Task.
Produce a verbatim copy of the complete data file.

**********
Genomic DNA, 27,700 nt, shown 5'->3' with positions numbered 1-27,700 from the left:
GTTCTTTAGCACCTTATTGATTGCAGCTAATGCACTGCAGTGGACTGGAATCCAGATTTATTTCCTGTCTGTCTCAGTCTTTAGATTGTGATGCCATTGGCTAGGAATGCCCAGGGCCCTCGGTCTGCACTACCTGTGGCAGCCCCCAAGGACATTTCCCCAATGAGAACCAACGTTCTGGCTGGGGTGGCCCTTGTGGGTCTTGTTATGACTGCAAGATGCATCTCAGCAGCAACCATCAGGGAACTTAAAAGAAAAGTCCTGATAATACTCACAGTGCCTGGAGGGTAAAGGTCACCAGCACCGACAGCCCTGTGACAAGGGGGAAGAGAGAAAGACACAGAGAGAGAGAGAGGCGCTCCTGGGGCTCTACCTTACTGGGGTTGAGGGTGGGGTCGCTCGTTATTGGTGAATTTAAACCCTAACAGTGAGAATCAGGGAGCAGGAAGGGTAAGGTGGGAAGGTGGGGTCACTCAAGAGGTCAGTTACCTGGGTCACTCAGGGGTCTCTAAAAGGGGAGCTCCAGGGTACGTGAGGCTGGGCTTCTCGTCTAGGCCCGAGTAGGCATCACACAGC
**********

Genomic DNA, 27,700 nt, shown 5'->3' with positions numbered 1-27,700 from the left:
GTTCTTTAGCACCTTATTGATTGCAGCTAATGCACTGCAGTGGACTGGAATCCAGATTTATTTCCTGTCTGTCTCAGTCTTTAGATTGTGATGCCATTGGCTAGGAATGCCCAGGGCCCTCGGTCTGCACTACCTGTGGCAGCCCCCAAGGACATTTCCCCAATGAGAACCAACGTTCTGGCTGGGGTGGCCCTTGTGGGTCTTGTTATGACTGCAAGATGCATCTCAGCAGCAACCATCAGGGAACTTAAAAGAAAAGTCCTGATAATACTCACAGTGCCTGGAGGGTAAAGGTCACCAGCACCGACAGCCCTGTGACAAGGGGGAAGAGAGAAAGACACAGAGAGAGAGAGAGGCGCTCCTGGGGCTCTACCTTACTGGGGTTGAGGGTGGGGTCGCTCGTTATTGGTGAATTTAAACCCTAACAGTGAGAATCAGGGAGCAGGAAGGGTAAGGTGGGAAGGTGGGGTCACTCAAGAGGTCAGTTACCTGGGTCACTCAGGGGTCTCTAAAAGGGGAGCTCCAGGGTACGTGAGGCTGGGCTTCTCGTCTAGGCCCGAGTAGGCATCACACAGC